Earlier, there use to be one Bihar, now there are two Bihars. One Bihar wants to shed its crude image of lawless state, and the other Bihar is still stuck in feudal culture. Yesterday's two incidents demonstrate this as Bihar Chief Minister Nitish Kumar plays modern card to pitch himself to a bigger role, nationally.
Two people were killed and over two dozen injured in clashes in Bihar over playing lewd Bhojpuri Holi songs. These clashes are not crime news. They have to be viewed in the context of socio-economic changes taking place in Bihar.
Santosh Kumar, 35, was shot dead in a village in Sheikhpura district after he protested playing of vulgar Bhojpuri Holi songs on Thursday. A young person objecting to vulgarity is a sign of awareness in the state that nurtured Jayaprakash Narayan's values, and also that allowed horrific Bhagalpur blindings of youth.
In another incident, a youth was shot dead in a village in Sitamarhi district when he questioned playing lewd Bhojpuri Holi songs.
Holi was celebrated in Bihar on Thursday, a day after the rest of the country celebrated the festival of colours.
Chief Minister Kumar has been projecting 'Bihar model' of development as the real one in comparison to that of Gujarat.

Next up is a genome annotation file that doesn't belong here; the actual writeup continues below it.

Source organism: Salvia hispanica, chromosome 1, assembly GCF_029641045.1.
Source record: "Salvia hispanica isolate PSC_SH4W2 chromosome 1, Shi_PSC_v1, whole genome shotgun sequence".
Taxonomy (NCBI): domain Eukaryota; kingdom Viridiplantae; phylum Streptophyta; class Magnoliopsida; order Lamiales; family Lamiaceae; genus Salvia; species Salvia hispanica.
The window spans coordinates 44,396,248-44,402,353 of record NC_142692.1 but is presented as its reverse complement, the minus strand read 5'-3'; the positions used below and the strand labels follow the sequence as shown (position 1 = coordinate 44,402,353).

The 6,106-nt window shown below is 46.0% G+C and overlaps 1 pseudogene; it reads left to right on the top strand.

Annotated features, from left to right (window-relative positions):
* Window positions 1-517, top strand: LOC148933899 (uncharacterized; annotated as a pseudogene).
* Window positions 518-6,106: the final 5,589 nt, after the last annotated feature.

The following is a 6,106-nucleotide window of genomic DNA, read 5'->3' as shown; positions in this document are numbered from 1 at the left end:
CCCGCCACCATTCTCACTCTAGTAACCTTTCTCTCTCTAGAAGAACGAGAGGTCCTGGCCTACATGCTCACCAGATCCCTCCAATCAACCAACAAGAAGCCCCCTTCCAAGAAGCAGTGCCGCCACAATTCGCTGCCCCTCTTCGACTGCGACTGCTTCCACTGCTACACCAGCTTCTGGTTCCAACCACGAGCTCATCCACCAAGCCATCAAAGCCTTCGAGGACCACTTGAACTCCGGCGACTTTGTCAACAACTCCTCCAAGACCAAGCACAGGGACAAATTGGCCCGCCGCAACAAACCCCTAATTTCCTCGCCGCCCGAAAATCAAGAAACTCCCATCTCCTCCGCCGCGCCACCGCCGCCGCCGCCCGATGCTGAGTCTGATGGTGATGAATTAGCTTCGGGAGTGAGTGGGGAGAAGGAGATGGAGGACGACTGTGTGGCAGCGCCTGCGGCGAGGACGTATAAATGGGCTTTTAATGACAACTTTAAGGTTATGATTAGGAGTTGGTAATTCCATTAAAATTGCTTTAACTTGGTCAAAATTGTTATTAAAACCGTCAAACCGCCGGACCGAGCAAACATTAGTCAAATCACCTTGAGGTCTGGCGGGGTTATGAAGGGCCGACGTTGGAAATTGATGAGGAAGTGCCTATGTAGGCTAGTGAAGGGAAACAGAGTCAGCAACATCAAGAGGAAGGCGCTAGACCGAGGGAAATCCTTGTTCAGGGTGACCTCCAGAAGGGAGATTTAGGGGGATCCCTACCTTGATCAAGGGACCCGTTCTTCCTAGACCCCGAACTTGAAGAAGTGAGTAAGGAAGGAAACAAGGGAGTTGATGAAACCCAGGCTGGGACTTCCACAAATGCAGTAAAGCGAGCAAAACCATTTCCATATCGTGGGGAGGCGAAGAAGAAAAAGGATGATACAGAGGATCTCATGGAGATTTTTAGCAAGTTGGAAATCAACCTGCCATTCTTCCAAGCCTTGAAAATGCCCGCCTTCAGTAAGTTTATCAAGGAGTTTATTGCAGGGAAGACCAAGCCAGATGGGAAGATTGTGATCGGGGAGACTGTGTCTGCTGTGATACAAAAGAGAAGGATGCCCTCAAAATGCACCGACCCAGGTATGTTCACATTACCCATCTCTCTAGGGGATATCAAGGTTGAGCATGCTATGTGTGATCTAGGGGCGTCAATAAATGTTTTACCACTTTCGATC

Nitish Kumar, while speaking on the special status issue at the JD(U) rally in New Delhi on March 17, had strongly countered his Gujarat counterpart's development plank saying that the 'Bihar model,' which seeks to take everyone along, was the 'real model'.
According to UN agency report, although Bihar is one of the fastest growing states of India, it faces immense development challenges.
The state has high levels of intra-state disparity with north Bihar lagging behind due to low agricultural productivity, poor irrigation facilities and high vulnerability to floods. The state is also often referred to as the most under-developed states in the country. According to the Tendulkar Committee Report 2009, nearly 54.4 percent of the population lives below the poverty line, which is much higher than the national average of 37.2 percent.
About 79.3 percent of the state's population lives below the poverty line and the poverty ratio of the state is the second highest in the country after Odisha. The rural poverty at 55.7 percent is also much higher than the urban poverty at 43.7 percent. Poverty in Bihar due to very low industrialization base and limited opportunities in the service sector. Low human endowment and poor infrastructure compound the problem.
The Planning Commission the state's problem in perspective: "For Bihar, acceleration of the rate of growth of around 11 percent during the Eleventh Plan to around 13 percent during the Twelfth Plan will require a massive increase in total investment (public and private)-from around 29.9% in Eleventh Plan to around 45% during the Twelfth Plan period. This has got to be financed by domestic and government savings."
Bihar also needs to work on its social attitudes and empowering of women before it can claim to be a model state.